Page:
TRANSCRIPT: ‘For centuries, Native people have had everything stolen from them’
Posted: Thursday, February 1, 2024
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The following is a transcript of remarks delivered on February 1, 2024, by Sen. Brian Schatz (D-Hawaii), chairman of the Senate Committee on Indian Affairs, about the Native American Graves Protection Act and Repatriation Act.

For centuries, Native people have had everything stolen from them. Their lands, their water, their language, their children. It wasn’t that long ago that it was the official policy of the United States government to terminate the existence of tribes and to forcibly assimilate their citizens.

And a big part of that unrelenting, inhumane policy was that the remains of Native ancestors and culturally significant items were also taken from them. Not with permission, but by force. Not discovered, but stolen, on battlefields and in cemeteries, under the cover of darkness, or under guise of academic research. Think about that. The United States government literally stole bones.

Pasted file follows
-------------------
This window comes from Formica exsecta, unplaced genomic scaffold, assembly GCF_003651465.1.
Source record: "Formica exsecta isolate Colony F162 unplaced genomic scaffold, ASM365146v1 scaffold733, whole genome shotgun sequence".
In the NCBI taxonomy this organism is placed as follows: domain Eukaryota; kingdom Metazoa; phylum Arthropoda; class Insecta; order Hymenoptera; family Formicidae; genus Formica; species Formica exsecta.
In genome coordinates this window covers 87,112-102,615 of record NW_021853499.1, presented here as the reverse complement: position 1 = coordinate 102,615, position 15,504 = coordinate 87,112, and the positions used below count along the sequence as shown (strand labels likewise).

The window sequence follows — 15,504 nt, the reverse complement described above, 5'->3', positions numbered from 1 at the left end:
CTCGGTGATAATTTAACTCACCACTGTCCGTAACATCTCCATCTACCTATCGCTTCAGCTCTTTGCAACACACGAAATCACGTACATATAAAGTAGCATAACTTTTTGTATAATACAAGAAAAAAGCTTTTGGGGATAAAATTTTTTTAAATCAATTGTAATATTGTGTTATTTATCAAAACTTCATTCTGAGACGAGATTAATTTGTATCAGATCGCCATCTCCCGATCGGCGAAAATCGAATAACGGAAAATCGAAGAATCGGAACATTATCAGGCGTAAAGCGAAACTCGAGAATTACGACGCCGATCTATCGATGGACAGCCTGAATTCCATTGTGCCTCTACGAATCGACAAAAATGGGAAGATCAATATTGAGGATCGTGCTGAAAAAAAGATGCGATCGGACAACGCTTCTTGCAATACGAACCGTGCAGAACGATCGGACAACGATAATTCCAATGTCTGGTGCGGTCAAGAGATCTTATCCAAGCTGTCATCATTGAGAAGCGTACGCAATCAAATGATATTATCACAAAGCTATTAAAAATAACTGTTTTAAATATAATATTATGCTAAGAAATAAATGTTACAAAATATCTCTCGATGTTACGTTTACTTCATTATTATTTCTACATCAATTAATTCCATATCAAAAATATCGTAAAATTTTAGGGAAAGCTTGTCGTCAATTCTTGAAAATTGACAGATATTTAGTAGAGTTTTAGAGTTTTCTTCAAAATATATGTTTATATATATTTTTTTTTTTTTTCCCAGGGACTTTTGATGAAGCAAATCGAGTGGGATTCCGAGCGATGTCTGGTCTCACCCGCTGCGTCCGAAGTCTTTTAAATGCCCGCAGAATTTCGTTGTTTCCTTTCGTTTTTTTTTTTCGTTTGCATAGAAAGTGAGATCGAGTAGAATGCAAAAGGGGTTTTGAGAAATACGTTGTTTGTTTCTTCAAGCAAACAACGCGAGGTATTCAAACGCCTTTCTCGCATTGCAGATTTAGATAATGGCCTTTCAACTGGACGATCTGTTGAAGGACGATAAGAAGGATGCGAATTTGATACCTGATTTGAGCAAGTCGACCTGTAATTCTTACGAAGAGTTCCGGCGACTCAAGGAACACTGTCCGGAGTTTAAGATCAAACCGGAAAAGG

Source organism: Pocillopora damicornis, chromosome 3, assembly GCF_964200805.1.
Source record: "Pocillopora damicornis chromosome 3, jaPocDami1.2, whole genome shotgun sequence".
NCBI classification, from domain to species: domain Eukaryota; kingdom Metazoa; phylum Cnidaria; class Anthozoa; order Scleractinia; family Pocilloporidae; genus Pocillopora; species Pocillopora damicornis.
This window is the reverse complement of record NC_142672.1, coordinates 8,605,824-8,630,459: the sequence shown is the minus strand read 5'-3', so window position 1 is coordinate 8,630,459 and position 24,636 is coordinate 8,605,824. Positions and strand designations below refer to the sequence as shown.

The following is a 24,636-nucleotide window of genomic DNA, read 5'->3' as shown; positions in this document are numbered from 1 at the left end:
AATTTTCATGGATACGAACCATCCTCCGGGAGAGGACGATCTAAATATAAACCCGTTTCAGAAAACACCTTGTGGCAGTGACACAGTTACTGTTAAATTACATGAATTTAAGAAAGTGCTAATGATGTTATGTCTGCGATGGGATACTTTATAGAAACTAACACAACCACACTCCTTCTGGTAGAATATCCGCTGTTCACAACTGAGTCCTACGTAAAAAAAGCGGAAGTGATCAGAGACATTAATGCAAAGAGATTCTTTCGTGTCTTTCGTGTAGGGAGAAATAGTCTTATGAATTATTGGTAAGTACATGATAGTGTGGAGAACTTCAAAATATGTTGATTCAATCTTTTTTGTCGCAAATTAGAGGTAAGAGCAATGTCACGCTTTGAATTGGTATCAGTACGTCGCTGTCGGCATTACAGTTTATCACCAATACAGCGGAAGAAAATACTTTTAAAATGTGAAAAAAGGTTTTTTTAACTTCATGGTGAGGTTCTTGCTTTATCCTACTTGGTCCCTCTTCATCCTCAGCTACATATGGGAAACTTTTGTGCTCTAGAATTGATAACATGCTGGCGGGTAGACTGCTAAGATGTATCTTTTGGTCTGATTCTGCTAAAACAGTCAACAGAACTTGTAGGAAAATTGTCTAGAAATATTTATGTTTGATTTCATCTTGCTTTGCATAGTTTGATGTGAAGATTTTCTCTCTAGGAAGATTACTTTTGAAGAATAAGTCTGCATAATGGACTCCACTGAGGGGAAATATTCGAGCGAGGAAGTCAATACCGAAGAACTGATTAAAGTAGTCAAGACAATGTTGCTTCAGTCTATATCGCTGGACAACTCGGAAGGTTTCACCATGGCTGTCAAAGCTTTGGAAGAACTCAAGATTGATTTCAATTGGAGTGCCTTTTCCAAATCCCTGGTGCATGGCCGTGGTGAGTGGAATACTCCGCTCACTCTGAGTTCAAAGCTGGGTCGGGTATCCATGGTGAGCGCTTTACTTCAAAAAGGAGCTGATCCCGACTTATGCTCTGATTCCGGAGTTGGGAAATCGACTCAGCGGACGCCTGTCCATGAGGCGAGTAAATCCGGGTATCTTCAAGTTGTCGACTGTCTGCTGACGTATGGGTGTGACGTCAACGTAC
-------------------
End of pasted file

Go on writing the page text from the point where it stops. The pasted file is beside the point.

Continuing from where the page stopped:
Soldiers and agents overturned graves and took whatever they could find. And these were not isolated incidents. They happened all across the country. In my home state of Hawaii, the remains of Native Hawaiians, or iwi kupuna, as they are called, were routinely pillaged without regard for the sanctity of the burials or Native Hawaiian culture.

And all of it was brought to some of the most venerable institutions at home and abroad — to be studied like biological specimens displayed in museum exhibits as if they’re paintings on loan. Or squirreled away in a professor’s office closet, never to be seen again. The theft of hundreds of thousands of remains and items over generations was unconscionable in and of itself.